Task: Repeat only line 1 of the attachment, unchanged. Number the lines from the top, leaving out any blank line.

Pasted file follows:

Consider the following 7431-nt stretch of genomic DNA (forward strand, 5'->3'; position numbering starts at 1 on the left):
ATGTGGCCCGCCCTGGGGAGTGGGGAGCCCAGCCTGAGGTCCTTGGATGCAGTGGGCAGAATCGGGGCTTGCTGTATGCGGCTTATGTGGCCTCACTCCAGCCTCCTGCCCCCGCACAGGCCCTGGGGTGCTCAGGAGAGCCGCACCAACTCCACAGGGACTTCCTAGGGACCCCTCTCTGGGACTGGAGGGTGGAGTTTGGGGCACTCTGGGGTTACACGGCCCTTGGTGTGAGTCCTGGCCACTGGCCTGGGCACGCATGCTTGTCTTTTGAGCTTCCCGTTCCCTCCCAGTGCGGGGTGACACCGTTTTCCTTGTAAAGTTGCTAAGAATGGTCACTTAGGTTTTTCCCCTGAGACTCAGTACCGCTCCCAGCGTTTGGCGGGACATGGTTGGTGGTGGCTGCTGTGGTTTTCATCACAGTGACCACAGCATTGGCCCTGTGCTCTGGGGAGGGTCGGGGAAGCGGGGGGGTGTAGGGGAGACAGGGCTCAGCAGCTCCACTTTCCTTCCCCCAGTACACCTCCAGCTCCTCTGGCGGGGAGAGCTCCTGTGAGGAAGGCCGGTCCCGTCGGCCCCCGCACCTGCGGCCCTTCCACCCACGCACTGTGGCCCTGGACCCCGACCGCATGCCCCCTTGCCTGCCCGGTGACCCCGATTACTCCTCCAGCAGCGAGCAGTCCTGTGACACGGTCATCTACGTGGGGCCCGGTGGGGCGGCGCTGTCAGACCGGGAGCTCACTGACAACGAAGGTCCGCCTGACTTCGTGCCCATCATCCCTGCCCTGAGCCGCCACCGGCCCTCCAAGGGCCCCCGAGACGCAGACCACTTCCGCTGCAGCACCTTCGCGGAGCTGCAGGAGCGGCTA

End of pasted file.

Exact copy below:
Consider the following 7431-nt stretch of genomic DNA (forward strand, 5'->3'; position numbering starts at 1 on the left):